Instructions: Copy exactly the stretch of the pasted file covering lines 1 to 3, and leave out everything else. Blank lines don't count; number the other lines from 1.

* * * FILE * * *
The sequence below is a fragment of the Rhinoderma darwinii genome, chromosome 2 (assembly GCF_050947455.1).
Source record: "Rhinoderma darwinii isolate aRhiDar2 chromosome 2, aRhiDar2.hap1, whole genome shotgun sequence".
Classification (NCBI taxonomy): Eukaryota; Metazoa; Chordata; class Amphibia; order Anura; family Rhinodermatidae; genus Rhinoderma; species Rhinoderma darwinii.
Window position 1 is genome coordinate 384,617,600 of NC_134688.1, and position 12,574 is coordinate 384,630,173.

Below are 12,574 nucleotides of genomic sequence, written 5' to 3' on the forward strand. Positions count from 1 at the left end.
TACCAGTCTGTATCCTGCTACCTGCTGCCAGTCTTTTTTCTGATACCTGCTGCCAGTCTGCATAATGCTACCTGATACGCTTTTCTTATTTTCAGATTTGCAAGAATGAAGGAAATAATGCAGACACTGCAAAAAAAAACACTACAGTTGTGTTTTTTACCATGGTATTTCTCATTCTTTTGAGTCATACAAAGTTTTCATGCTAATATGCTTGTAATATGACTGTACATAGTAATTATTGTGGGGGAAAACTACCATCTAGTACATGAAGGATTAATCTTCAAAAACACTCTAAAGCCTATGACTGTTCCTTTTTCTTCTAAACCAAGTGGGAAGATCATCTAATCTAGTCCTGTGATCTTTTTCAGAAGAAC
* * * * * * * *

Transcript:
The sequence below is a fragment of the Rhinoderma darwinii genome, chromosome 2 (assembly GCF_050947455.1).
Source record: "Rhinoderma darwinii isolate aRhiDar2 chromosome 2, aRhiDar2.hap1, whole genome shotgun sequence".
Classification (NCBI taxonomy): Eukaryota; Metazoa; Chordata; class Amphibia; order Anura; family Rhinodermatidae; genus Rhinoderma; species Rhinoderma darwinii.